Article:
Microsoft asked to join the INCITS/V1 Technical Committee on March 15. This committee is responsible for reconciling the votes that are cast by the International Organization for Standardization (ISO) over the acceptance of the OpenDocument format.
Pamela Jones, who runs legal Web site Groklaw, speculated that Microsoft may have joined the group to sabotage the ratification of ODF, hoping to give its rival standard a chance to catch up. Last year, Microsoft file formats to European standards body ECMA International, as a prelude to seeking ISO standardization later.
"There sits Microsoft, waiting, like a spider," Jones wrote in a posting on her site. "I am imagining ODF plodding along, with Microsoft asking questions, fine-combing through the comments, 'did you mean this or that?', getting bogged down in minutia until, lo and behold, either Microsoft's XML makes it as an ISO standard first, or they arrive neck and neck."
But Microsoft denied this accusation, saying that the only reason why Microsoft employee Jim Thatcher joined the group was to get involved in the ISO standardization of its own file format.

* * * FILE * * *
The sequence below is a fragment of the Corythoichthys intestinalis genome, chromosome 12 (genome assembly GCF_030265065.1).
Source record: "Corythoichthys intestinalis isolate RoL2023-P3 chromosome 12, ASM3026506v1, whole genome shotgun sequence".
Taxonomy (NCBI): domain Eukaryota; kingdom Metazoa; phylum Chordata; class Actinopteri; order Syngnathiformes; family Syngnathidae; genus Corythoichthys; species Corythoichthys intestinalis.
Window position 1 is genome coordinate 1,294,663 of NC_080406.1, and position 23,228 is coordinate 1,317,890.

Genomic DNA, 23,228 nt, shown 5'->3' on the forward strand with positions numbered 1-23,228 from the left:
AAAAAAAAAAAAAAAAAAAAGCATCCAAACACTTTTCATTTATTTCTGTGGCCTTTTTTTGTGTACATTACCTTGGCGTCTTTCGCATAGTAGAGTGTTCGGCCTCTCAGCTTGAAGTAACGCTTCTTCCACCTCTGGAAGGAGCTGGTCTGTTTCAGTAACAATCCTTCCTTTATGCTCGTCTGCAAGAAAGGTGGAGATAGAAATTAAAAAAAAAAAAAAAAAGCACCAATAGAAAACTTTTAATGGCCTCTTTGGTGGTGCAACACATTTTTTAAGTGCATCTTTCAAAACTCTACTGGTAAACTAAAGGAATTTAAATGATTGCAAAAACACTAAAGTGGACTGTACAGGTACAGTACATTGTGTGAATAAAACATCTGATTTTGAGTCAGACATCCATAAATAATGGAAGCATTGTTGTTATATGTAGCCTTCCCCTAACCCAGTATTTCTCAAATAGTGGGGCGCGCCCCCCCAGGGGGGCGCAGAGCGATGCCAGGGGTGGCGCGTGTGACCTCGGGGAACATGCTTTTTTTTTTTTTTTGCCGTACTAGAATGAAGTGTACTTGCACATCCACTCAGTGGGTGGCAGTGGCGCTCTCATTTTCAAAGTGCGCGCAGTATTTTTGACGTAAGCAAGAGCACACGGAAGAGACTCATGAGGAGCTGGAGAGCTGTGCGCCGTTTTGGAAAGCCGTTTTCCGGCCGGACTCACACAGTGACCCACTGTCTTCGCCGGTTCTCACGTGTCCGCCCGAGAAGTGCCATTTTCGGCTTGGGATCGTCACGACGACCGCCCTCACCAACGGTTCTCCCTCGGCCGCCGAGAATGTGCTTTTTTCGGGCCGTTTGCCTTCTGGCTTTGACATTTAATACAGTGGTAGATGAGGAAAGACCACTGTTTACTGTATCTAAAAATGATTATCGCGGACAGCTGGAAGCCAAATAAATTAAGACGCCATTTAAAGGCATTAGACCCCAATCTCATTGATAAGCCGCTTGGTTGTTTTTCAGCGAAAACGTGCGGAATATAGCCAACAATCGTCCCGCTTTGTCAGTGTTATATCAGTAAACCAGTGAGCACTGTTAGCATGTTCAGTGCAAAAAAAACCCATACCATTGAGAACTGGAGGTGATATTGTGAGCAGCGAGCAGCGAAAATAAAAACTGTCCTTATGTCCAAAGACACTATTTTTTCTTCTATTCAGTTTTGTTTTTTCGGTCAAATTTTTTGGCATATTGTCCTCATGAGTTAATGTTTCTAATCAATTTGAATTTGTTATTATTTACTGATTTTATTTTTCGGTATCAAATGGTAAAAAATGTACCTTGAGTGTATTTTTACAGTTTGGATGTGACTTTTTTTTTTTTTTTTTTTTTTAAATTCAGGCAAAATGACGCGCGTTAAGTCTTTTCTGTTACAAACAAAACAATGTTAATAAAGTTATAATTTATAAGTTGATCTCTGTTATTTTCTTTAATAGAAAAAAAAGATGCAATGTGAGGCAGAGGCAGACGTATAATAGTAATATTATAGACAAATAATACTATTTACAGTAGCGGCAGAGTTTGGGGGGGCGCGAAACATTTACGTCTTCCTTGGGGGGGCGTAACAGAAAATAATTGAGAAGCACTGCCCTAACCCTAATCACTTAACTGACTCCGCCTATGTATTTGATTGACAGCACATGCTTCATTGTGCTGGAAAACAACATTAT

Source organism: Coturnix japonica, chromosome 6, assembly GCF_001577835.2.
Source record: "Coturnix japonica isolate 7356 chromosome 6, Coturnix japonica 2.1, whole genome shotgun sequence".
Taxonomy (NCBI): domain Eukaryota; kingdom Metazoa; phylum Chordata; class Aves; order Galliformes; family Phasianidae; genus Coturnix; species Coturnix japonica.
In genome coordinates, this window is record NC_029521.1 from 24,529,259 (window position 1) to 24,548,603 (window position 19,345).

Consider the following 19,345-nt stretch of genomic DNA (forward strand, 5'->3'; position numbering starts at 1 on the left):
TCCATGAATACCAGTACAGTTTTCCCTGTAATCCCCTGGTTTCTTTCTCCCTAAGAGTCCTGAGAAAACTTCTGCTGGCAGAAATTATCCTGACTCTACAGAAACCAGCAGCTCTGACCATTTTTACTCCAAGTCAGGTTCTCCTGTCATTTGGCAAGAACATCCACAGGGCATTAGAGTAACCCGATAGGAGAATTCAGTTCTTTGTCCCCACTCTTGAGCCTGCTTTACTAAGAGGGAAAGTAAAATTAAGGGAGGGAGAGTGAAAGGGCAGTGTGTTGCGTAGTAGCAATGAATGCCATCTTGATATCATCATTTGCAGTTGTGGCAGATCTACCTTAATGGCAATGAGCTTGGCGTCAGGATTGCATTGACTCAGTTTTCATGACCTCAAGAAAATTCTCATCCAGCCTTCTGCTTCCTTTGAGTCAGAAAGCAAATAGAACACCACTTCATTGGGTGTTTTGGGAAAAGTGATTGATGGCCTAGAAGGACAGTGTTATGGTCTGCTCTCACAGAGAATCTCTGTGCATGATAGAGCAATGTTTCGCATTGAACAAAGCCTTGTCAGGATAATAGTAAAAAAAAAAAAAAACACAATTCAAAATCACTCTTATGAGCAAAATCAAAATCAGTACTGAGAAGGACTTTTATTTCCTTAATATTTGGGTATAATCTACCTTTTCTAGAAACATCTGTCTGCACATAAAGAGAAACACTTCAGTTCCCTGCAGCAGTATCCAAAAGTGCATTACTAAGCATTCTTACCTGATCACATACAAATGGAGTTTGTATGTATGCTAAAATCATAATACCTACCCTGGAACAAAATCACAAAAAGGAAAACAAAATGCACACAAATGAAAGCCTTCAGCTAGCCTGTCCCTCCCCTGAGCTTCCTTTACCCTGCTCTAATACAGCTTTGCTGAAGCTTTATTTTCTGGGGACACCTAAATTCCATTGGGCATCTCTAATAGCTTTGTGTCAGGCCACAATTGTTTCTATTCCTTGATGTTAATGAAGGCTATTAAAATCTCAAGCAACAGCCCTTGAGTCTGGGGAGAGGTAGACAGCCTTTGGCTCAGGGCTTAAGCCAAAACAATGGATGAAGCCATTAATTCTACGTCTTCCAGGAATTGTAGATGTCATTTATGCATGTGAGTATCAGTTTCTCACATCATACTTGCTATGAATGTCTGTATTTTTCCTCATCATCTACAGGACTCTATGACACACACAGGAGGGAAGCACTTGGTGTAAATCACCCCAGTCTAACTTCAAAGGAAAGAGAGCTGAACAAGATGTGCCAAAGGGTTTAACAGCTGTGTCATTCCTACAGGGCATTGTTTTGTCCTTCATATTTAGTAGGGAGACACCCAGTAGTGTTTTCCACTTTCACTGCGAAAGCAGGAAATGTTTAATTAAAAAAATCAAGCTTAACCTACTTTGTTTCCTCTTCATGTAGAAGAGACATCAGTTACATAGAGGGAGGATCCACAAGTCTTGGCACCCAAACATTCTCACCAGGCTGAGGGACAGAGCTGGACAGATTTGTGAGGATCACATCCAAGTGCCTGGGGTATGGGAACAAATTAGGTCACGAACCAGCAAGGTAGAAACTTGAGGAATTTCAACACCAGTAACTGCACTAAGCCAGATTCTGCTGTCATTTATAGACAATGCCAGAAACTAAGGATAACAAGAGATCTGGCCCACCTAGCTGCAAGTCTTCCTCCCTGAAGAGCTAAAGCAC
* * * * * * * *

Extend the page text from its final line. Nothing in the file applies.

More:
"In order for Jim to participate in the future Open XML File Format work he needs to have standing in JTC1 SC 34 (a committee that mirrors INCITS/V1) which mandates participation over time. His presence in this group will have no impact upon the voting process for the ODF standard. Just as we have a seat on the board of Oasis and have not participated in the ODF process there, we will not participate in the JTC1 process," Jason Matusow, Microsoft's director of standards affairs, said in a statement.
This news comes shortly after Microsoft announced the formation of a new developer effort centered around its open file formats, known as the Open XML Formats Developer Group. According to Microsoft, 39 companies have signed up already, including Intel, Apple Computer and Toshiba.
The Office Open XML file formats will be supported by the upcoming late-running version of Microsoft's office productivity suite, Office 2007.by a number of productivity applications including the open-source office suite OpenOffice 2.0 and Sun's StarOffice 8.
Ingrid Marson of ZDNet UK reported from London.